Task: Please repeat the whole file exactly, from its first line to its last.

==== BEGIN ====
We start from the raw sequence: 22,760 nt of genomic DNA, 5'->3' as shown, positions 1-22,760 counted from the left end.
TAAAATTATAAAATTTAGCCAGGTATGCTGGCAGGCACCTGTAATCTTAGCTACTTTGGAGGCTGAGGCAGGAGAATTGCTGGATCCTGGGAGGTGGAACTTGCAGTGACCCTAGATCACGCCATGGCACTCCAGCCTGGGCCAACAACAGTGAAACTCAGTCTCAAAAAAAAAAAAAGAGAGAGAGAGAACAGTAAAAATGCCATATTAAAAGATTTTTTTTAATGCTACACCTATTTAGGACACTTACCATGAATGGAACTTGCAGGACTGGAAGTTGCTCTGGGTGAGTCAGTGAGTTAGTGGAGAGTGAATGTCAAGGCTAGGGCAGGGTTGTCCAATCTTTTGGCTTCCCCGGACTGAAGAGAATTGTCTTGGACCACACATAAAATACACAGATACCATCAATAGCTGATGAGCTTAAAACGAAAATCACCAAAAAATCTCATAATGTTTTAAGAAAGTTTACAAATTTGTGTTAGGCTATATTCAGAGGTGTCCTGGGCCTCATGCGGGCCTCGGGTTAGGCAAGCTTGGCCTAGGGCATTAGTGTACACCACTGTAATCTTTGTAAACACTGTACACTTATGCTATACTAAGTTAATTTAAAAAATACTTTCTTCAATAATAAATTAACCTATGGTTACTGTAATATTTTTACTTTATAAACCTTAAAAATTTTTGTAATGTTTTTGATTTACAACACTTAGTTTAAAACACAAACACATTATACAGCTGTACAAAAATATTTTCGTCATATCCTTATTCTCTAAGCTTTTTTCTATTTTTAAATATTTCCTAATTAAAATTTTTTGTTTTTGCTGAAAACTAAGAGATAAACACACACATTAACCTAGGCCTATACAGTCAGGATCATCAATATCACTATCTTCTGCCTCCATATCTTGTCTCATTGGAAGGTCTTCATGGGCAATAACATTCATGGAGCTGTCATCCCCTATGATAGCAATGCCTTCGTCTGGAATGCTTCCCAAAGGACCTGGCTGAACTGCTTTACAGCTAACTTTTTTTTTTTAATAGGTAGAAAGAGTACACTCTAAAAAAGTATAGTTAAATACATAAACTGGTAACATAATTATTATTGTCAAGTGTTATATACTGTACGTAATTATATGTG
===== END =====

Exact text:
We start from the raw sequence: 22,760 nt of genomic DNA, 5'->3' as shown, positions 1-22,760 counted from the left end.
TAAAATTATAAAATTTAGCCAGGTATGCTGGCAGGCACCTGTAATCTTAGCTACTTTGGAGGCTGAGGCAGGAGAATTGCTGGATCCTGGGAGGTGGAACTTGCAGTGACCCTAGATCACGCCATGGCACTCCAGCCTGGGCCAACAACAGTGAAACTCAGTCTCAAAAAAAAAAAAAGAGAGAGAGAGAACAGTAAAAATGCCATATTAAAAGATTTTTTTTAATGCTACACCTATTTAGGACACTTACCATGAATGGAACTTGCAGGACTGGAAGTTGCTCTGGGTGAGTCAGTGAGTTAGTGGAGAGTGAATGTCAAGGCTAGGGCAGGGTTGTCCAATCTTTTGGCTTCCCCGGACTGAAGAGAATTGTCTTGGACCACACATAAAATACACAGATACCATCAATAGCTGATGAGCTTAAAACGAAAATCACCAAAAAATCTCATAATGTTTTAAGAAAGTTTACAAATTTGTGTTAGGCTATATTCAGAGGTGTCCTGGGCCTCATGCGGGCCTCGGGTTAGGCAAGCTTGGCCTAGGGCATTAGTGTACACCACTGTAATCTTTGTAAACACTGTACACTTATGCTATACTAAGTTAATTTAAAAAATACTTTCTTCAATAATAAATTAACCTATGGTTACTGTAATATTTTTACTTTATAAACCTTAAAAATTTTTGTAATGTTTTTGATTTACAACACTTAGTTTAAAACACAAACACATTATACAGCTGTACAAAAATATTTTCGTCATATCCTTATTCTCTAAGCTTTTTTCTATTTTTAAATATTTCCTAATTAAAATTTTTTGTTTTTGCTGAAAACTAAGAGATAAACACACACATTAACCTAGGCCTATACAGTCAGGATCATCAATATCACTATCTTCTGCCTCCATATCTTGTCTCATTGGAAGGTCTTCATGGGCAATAACATTCATGGAGCTGTCATCCCCTATGATAGCAATGCCTTCGTCTGGAATGCTTCCCAAAGGACCTGGCTGAACTGCTTTACAGCTAACTTTTTTTTTTTAATAGGTAGAAAGAGTACACTCTAAAAAAGTATAGTTAAATACATAAACTGGTAACATAATTATTATTGTCAAGTGTTATATACTGTACGTAATTATATGTG